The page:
Global warming is real and the consequences will be bad if things continue the way they are going, two scientists told the Columbia Basin Badger Club in Kennewick on Friday.
But after that the two disagreed on nearly every other aspect of man-caused global warming, attributed to increasing amounts of carbon dioxide on the planet.
"Human activity is influencing this and it is global," said Chuck Long, an atmospheric radiation researcher at the Pacific Northwest National Laboratory. He claimed that critics of man-caused global warming use false assumptions and misleading statements to play down the carbon dioxide-driven crisis.
Left unaddressed, the increasing global temperatures will lead to continued meltdown of Arctic ice and rising sea levels, Long said.
But Michael Fox, a retired nuclear chemist from Kennewick who has written widely about global warming and participated in national conferences on climate change, said global warming isn't tied to man-caused carbon dioxide. He said that amounts to less than a fraction of 1 percent of all the greenhouse gases that envelop Earth.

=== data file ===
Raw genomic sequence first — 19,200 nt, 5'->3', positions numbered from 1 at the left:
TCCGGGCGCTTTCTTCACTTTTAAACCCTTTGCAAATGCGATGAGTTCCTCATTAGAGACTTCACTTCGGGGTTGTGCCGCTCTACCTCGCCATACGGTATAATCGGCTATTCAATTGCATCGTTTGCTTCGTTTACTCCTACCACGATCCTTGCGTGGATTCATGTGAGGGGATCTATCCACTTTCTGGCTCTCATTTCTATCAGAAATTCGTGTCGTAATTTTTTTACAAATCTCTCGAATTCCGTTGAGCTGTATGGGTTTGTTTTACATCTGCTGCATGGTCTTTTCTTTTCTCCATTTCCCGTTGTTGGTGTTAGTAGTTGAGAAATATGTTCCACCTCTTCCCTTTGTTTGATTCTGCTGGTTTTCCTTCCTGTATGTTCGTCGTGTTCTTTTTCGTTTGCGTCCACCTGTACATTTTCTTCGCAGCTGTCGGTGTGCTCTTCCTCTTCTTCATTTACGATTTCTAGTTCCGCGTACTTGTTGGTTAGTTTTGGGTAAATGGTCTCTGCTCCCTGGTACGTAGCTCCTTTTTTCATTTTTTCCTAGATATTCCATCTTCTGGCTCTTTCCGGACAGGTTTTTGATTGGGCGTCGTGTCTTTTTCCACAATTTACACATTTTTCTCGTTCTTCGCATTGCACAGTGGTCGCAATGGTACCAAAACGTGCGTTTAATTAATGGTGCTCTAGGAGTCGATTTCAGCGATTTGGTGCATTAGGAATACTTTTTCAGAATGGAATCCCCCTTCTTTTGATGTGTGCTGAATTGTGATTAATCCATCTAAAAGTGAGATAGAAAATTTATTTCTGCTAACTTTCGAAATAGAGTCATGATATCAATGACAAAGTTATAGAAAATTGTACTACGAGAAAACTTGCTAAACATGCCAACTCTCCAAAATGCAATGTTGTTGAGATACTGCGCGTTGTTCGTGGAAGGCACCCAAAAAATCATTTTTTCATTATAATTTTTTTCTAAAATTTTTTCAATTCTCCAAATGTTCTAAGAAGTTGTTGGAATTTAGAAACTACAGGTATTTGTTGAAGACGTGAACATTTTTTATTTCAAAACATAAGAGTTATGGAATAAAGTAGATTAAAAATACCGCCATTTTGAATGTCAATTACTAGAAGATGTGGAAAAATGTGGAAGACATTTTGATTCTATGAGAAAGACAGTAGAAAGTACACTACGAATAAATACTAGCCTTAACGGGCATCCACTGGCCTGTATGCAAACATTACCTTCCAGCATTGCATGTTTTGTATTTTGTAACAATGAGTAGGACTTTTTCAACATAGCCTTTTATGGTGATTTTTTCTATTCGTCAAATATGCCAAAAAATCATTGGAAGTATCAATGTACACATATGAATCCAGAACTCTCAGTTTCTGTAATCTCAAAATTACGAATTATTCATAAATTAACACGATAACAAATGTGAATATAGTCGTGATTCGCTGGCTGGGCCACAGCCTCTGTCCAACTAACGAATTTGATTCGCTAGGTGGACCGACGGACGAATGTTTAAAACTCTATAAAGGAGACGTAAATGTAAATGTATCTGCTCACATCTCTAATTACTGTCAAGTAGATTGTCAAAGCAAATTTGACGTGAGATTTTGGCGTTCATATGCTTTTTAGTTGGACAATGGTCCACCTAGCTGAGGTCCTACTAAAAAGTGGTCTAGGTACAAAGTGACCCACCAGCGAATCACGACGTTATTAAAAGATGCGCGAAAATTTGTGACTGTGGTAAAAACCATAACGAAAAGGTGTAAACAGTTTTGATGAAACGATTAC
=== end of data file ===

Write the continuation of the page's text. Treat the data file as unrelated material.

"This is an attack on fossil fuel by people who also are opposed to nuclear energy and hydroelectric power in the Pacific Northwest. These people understand that energy means everything to the U.S.," he said.
"America's liberty, freedom and prosperity are being targeted for destruction," Fox said, noting that the issue has become an international political agenda against Western nations.
Long said the U.S. has two choices: "Do nothing, or mitigate man's influence."
Fox said proposals such as cap-and-trade that would reduce carbon dioxide by limiting use of fossil fuels are "economy killers."
Fox and Long also disagreed about the science itself.
Researchers who develop computer models to analyze the effect of carbon dioxide in global warming haven't been accurate in predicting current conditions with recent past data, so how can they be reliable about predicting future conditions, he asked.
Long said global warming critics who point to the sun as the source of global warming don't have good enough data to support that argument.
"We are improving our models," Long said.
"But computer models are not science because they produce no measurements and no data," Fox said.
About 140 people attended the lunch.
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